Some factors influencing the comparability and reliability of poverty estimates across household surveys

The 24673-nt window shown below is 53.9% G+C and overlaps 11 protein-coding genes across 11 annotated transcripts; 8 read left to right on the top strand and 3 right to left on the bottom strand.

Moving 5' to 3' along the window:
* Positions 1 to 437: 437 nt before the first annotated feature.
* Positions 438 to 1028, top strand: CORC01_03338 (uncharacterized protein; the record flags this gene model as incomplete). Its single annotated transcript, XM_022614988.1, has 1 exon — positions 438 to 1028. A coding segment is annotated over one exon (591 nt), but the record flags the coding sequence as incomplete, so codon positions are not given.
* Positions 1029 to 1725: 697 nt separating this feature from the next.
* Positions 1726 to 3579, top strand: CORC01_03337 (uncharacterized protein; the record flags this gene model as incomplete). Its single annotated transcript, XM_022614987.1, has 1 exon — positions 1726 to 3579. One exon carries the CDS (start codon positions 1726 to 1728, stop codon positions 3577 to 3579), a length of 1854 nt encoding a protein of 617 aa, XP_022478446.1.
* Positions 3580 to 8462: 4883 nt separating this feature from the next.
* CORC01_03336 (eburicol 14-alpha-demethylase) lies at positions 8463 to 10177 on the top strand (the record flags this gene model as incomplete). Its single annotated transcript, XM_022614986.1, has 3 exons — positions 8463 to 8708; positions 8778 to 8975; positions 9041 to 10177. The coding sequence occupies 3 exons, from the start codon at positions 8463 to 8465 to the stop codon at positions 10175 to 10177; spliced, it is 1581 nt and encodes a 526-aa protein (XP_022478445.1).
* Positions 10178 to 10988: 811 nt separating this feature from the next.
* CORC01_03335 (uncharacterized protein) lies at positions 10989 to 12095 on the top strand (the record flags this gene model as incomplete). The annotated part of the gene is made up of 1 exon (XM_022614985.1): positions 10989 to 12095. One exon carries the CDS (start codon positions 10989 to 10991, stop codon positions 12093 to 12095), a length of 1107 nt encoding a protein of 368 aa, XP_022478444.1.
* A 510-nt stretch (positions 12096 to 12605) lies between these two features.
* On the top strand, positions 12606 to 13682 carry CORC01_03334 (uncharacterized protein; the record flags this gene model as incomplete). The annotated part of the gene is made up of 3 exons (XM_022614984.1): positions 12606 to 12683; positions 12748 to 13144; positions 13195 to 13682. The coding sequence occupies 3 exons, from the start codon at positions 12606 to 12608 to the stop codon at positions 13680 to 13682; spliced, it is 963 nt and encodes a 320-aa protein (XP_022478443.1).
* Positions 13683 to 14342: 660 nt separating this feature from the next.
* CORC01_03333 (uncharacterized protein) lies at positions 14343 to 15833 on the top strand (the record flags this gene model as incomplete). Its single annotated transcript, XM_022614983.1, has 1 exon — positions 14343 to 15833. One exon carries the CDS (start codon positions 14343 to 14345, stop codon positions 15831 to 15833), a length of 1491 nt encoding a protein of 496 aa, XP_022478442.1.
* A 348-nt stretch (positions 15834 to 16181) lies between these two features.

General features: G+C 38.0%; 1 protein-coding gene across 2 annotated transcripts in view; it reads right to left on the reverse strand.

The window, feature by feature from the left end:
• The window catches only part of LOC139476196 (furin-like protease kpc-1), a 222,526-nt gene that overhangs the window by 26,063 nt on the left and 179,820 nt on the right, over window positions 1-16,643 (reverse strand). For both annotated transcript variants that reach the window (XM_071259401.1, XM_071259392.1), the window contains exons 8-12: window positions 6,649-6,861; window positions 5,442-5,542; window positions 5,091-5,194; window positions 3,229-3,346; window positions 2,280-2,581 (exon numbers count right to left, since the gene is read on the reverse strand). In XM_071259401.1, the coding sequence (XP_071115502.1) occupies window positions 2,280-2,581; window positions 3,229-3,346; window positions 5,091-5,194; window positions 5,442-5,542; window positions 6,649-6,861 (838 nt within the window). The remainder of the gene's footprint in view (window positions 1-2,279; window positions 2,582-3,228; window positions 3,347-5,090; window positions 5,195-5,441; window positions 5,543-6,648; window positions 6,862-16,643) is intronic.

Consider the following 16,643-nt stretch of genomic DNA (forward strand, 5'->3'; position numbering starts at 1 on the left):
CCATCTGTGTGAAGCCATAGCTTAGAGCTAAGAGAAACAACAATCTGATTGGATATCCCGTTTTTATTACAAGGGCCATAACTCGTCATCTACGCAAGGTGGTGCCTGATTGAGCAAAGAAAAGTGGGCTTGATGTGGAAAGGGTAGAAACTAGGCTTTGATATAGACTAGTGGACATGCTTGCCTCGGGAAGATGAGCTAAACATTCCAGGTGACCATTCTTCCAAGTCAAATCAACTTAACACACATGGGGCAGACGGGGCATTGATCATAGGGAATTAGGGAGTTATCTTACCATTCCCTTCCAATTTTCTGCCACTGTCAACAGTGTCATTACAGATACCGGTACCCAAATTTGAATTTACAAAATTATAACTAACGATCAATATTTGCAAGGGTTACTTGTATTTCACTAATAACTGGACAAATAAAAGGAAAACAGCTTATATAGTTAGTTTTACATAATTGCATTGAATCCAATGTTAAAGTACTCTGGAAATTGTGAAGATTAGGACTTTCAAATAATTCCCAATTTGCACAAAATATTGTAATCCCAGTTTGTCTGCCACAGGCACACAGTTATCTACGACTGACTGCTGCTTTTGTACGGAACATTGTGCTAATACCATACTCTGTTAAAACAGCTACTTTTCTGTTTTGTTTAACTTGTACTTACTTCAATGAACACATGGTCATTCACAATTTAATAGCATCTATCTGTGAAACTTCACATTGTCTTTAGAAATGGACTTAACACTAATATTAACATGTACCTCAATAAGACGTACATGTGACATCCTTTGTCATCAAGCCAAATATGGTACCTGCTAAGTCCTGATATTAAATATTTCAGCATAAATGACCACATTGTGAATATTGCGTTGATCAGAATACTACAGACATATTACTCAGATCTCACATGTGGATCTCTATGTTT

In order to evaluate the extent to which a country achieves the objectives of poverty and inequality reduction, up-to-date, reliable and comparable survey data is required. This paper critically reviews the factors which could affect the comparability and reliability of poverty estimates and trends across various household surveys. First, whether income or expenditure variable should be used for the analyses and whether the diary approach is associated with more reliable capture of income and expenditure information compared with the conventional recall method are looked at. If the respondents are asked to declare the income and expenditure in exact amounts, whether they are asked to report these as ‘one-shot’ amounts (single estimation approach) or aggregate amount derived from the sum of the amounts for sub-categories (aggregation approach) could affect the poverty estimates. If the respondents are asked to report income and expenditure in intervals, issues that could affect the reliability of this approach, such as the number and width of the intervals, the appropriate method used to approximate the income (expenditure) amount in each interval, as well as the possible methods to deal with households reporting zero or unspecified income (expenditure) are investigated. In addition, survey data is validated against external sources such as national accounts data to investigate if it would lead to improved reliability of the former data for the subsequent poverty analyses. Furthermore, since the survey data are, strictly speaking, not time-series data, the data are re-weighted by means of the cross entropy approach in order to be consistent with demographic and geographic numbers presented by the Actuarial Society of South Africa (ASSA) model and Census data so as to find out if the comparability and reliability of the poverty estimates and trends are improved.
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